Monday, 3 September 2012

Mind reader

When I was a teenager, a friend used to say I could read her mind - as if I somehow had the ability to poke around in her head, and sometimes see things that even she couldn't. A close friend from a few years ago remarked something similar - that I had free access to thoughts that had never been verbalised. It was always a privilege to see inside someone, an intimacy of which few can boast.

The full moon was bright over the road as I drove into work that night and climbed into my chair, bare feet tucked up under me as I scrolled through the inside of other people's heads yet again. Silently assessing, appraising, categorising. Most of the heads I looked at were old, and the memories of a lifetime were gradually fading away. I wondered at some, as I scrolled past a dark spot, the herald of loss of a bundle of neurons, of what memory had gone with them. What moonlit walk, what tragic loss, what phone number or frisson of potential had held its place in memory.

I continued to work hard that night, steadily, playing my part in my little warm room as the patients came and went. Until he came in and I looked at his brain. His brain was young. Far younger than the brains I am used to seeing, a brain full of all the things that a young, fit, healthy, clever young person should have. Or it was once, before the accident that brought him into my care in the first place.

I wasn't in my little dark room as I looked at his head. I was in the bright room. The frigidly cold room to keep the machinery operating well. The machines that go beep were in there too as I stood at the terminal and began to scroll. And all those memories and that fun and that life and that spark were closed to me and all the people standing behind me, listening to every word I said. Until I stopped speaking and the room began to empty and the shoulders of all around me slumped. The adrenaline high that pulls you in in the middle of the night to do your best and do good futile at that point.

Where they all went I'm not sure. Some went back to work, and saw the next elderly brain that would shortly wend its way to me to delve through, others I think went home. Others went to see the family that had been woken in the middle of the night and wanted to know and to hope but couldn't. Not after my words that night.

And I sat in my little dark room and became acquainted with every part of his body. Following every line and contour. And at some point in the night I realised my cheeks were wet, as I thought of all the things that were lost. And it was important to me to do things properly, as I looked deep inside him to the parts that no one had ever seen before. To take that privilege and that honour and not take any shortcuts. Even if as I was scrolling his breaths were slowing and those around him were hearing my words from kindly mouths that have had to say them too many times before.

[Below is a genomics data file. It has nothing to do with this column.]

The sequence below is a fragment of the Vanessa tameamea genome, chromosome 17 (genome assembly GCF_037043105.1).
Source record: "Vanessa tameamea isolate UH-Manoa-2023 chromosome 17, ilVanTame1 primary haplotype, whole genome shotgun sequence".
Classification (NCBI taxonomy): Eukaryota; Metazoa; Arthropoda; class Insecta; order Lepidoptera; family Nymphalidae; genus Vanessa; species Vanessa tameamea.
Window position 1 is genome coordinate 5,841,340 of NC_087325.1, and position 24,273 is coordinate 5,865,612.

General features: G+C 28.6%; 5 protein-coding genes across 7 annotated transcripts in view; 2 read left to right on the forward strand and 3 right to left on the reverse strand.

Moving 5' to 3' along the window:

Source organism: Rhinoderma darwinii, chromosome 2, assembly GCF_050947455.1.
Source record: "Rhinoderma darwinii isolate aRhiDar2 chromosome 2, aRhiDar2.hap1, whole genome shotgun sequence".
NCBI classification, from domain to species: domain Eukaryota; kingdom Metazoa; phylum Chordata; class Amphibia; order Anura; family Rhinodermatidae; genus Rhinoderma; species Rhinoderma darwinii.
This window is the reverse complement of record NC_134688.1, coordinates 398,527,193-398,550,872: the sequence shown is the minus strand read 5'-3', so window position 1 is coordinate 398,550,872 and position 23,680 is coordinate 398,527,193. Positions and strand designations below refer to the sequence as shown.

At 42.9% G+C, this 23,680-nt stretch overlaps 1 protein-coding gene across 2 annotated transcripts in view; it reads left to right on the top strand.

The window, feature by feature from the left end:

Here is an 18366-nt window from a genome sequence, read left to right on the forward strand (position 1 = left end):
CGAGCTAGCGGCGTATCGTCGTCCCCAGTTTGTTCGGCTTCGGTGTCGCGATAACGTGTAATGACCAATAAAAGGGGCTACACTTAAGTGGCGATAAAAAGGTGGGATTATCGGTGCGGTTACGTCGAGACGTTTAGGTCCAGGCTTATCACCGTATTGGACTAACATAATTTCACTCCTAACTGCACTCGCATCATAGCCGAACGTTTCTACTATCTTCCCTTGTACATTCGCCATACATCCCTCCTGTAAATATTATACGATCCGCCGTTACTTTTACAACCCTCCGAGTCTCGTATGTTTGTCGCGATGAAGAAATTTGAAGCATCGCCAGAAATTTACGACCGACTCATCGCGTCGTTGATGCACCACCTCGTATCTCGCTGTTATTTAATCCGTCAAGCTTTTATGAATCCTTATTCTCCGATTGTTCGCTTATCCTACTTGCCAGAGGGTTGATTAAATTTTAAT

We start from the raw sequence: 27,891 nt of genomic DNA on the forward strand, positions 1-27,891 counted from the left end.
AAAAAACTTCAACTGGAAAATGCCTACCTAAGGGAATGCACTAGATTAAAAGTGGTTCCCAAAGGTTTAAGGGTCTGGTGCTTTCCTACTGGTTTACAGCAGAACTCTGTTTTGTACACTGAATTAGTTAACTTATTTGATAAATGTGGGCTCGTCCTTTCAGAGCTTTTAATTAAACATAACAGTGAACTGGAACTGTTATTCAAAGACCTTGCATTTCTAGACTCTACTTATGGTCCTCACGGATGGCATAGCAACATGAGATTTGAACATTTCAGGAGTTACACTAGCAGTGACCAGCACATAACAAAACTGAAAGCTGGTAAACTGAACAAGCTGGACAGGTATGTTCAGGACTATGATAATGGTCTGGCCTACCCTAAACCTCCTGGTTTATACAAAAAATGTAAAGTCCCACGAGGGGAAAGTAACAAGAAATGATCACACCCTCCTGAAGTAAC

I drove home when the moon was still in the sky but the birds were singing and the sun was glorious through the clouds. So tired that I felt that my limbs were leaden. Few thoughts racing around a usually noisy brain as I indicated for my turnoff and parked my car. The wind chilly as I stepped out, ruffling around my ears and tickling my cheek. And it struck me again, how lucky I am to have thoughts. To record them here. To keep on having thoughts.  And the tears started again, silent ones that kept coming and coming and coming. And I cried as I saluted the sun, stretched out on my yoga mat until my biceps shook with the pain.

And I cried as I drove to the water, and ran into the choppy sea while my hair laced with seaweed and salt. But as later I lay on the sand and it pressed into my cheek the tears finally stopped. And the sun tickled along my bare skin and began to warm me from the inside out.

I can't change what happened to him. It was all over before we'd even met. And I could become cool and hardened like some of those I work with. Who look at organs and wounds and that's all they see, because there are too many sad stories. And it's not because they're lesser people or doctors or somehow innately cold. It's because they will see that tomorrow and the day after and you have to find some way or else it will break you.

But I need to know their stories. Who they are and where they've come from. I need to feel like I've earned the right to the secrets locked up inside that no one else knows. And when I find the secrets, the memories that are lost forever, I see them just for a moment, before I report them gone. And maybe it's silly and maybe it's delusional and maybe I should just buy the bottle of wine like so many others. But as I drove home under the moon tonight, the heavy golden moon, I felt the sadness shift - I did right by him. I did right by others. I will continue to keep on doing my best.

And that's my secret.


Melissa said...

It's a burden I don't know I could live with. But there's something about you writing about it, while his memories are lost, there is a part of him that will remain, in everyone who reads this.

What you are doing is amazing, Jenn.

hissychick said...

You have honoured him.

I wish that his family could read your eloquent words.

The world needs more doctors like you. More writers like you x

Jenn said...

Thank you, lovelies.


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